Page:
By Staff Correspondent
In line with India’s Aatmanirbhar Bharat—self-reliant India—initiative, Boeing has revealed significant progress in indigenisation of its P-8I maritime reconnaissance aircraft, a platform integral to the Indian Navy’s surveillance operations in the Indo-Pacific. The aerospace giant is projecting an upswing in economic impact and investment as it ramps local manufacturing and sustainment efforts for the P-8I.
A dozen P-8Is are operational with the Indian Navy and have contributed an estimated $1.7bn to the country’s economy. Boeing anticipates that an increase to an 18-strong fleet could augment investments by approximately $1.5bn and stimulate further local opportunities in India’s aerospace and defence sectors by the end of the decade.
“Boeing’s focus is unerringly aligned with advancing the Aatmanirbhar Bharat vision,” said Salil Gupte, President of Boeing India. “As we scale up our response to the Indian Navy’s augmented demand for more P-8I aircraft, we are keenly eyeing avenues to bolster engineering, manufacturing, and sustainment capabilities not just for India but also for our global customer base.”
Since its debut in 2013, the P-8I, built on Boeing’s 737 Next Generation platform, has logged over 40,000 flight hours and emerged as a cornerstone of the Indian Navy’s aerial capabilities. Boeing has been instrumental in establishing state-of-the-art training complexes in India designed to refine aircrew proficiency while augmenting the aircraft’s mission readiness.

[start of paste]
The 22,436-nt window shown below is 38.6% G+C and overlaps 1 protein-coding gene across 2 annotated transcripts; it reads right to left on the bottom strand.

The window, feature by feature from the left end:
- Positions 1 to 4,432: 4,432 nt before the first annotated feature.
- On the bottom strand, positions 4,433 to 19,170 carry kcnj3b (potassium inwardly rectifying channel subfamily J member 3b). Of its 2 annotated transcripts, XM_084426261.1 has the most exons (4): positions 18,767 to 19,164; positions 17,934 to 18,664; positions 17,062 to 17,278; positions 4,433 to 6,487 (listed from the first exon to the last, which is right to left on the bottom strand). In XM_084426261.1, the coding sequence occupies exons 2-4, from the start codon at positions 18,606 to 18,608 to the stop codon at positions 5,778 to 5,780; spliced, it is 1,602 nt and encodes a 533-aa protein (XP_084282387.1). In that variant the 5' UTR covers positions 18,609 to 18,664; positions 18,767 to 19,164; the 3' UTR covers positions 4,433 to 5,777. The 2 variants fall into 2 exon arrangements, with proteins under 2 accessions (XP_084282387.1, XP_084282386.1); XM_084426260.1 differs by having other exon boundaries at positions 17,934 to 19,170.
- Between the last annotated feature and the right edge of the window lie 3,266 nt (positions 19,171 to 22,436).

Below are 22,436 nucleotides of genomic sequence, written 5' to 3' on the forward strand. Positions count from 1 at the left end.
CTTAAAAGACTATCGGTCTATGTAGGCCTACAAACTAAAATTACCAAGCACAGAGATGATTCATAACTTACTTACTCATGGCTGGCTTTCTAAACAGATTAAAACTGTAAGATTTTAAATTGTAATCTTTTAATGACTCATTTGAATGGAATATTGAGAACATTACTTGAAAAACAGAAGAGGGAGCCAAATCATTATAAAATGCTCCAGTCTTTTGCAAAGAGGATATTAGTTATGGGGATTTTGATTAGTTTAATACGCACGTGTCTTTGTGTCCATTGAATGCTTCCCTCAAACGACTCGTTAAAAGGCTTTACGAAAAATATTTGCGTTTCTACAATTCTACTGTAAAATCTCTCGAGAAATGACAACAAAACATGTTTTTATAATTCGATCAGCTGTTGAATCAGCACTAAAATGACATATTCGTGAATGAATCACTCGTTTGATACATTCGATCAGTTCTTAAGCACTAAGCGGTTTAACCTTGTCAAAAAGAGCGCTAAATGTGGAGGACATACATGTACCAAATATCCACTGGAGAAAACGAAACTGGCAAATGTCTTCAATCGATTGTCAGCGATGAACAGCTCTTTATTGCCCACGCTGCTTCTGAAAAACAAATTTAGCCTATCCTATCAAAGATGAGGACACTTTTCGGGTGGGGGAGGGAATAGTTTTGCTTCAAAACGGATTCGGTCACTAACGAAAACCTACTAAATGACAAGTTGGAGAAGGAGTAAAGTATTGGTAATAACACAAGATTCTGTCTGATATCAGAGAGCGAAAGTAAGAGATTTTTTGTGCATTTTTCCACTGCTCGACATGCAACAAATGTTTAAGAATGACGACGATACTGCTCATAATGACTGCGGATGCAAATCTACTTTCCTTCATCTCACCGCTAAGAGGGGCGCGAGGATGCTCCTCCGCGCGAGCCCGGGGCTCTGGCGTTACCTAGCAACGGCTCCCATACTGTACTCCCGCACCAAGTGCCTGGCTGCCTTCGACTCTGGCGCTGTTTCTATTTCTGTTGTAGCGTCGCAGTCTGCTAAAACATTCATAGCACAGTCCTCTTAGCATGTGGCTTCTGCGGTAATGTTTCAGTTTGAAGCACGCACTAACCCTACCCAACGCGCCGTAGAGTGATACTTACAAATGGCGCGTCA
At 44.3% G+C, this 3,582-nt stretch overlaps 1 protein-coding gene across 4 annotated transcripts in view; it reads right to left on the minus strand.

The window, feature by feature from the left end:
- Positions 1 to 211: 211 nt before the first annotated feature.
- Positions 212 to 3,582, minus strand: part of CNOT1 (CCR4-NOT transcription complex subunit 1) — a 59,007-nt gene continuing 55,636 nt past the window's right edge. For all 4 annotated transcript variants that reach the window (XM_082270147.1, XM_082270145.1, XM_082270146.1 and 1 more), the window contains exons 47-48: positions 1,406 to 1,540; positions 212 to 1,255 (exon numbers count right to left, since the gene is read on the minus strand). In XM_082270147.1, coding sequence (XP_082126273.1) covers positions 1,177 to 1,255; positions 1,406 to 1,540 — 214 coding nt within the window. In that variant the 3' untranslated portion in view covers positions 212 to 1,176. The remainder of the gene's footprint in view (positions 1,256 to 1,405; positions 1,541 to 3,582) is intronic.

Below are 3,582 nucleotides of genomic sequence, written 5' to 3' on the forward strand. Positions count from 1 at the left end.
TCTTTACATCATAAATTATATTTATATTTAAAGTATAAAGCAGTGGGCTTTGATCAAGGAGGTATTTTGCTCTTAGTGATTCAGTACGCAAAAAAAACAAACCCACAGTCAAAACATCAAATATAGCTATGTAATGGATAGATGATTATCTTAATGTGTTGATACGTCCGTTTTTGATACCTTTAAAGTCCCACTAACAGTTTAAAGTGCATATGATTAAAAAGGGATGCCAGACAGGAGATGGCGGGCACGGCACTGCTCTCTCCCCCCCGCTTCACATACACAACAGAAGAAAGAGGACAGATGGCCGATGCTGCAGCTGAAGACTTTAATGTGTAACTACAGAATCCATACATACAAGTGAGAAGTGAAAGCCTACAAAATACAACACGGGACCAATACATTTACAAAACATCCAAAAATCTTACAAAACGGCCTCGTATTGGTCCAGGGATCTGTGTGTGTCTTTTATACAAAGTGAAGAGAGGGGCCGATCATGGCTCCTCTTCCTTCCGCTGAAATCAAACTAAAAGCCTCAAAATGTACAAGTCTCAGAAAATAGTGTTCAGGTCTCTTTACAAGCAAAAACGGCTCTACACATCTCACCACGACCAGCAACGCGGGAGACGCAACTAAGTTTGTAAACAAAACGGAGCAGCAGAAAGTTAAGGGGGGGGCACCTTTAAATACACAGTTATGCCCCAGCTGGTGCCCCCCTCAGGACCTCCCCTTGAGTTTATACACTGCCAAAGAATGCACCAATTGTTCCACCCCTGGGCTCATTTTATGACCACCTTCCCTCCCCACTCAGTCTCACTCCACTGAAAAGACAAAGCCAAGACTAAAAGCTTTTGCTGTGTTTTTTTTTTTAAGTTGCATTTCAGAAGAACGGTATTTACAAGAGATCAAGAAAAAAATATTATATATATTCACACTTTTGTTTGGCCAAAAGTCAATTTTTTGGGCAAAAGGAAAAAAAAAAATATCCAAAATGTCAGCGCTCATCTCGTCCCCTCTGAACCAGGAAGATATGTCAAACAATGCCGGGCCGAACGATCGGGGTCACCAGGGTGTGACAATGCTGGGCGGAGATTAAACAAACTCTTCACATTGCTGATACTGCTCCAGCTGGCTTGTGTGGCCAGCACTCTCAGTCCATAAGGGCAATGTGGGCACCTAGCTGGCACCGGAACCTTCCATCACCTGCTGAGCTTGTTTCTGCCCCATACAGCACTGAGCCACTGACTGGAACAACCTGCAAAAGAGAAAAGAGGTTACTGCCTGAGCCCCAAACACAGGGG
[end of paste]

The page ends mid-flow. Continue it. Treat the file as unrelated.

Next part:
Dan Gillian, VP and General Manager, Mobility, Surveillance and Bombers at Boeing Defense, Space & Security, underscored Boeing’s commitment to not only delivering a high-calibre, multi-mission aircraft but also to fulfilling maritime security prerequisites for India and the broader Indo-Pacific. “We’re keen to expand our supplier network within India, currently consisting of 15 Micro, Small & Medium Enterprises that are integral to Boeing’s global supply chain,” he added.
The P-8 series has seen global adoption, with over 160 operational units across key allies such as the United States, United Kingdom, Australia, New Zealand, Norway, South Korea, and Germany, amassing over half a million mishap-free flight hours globally.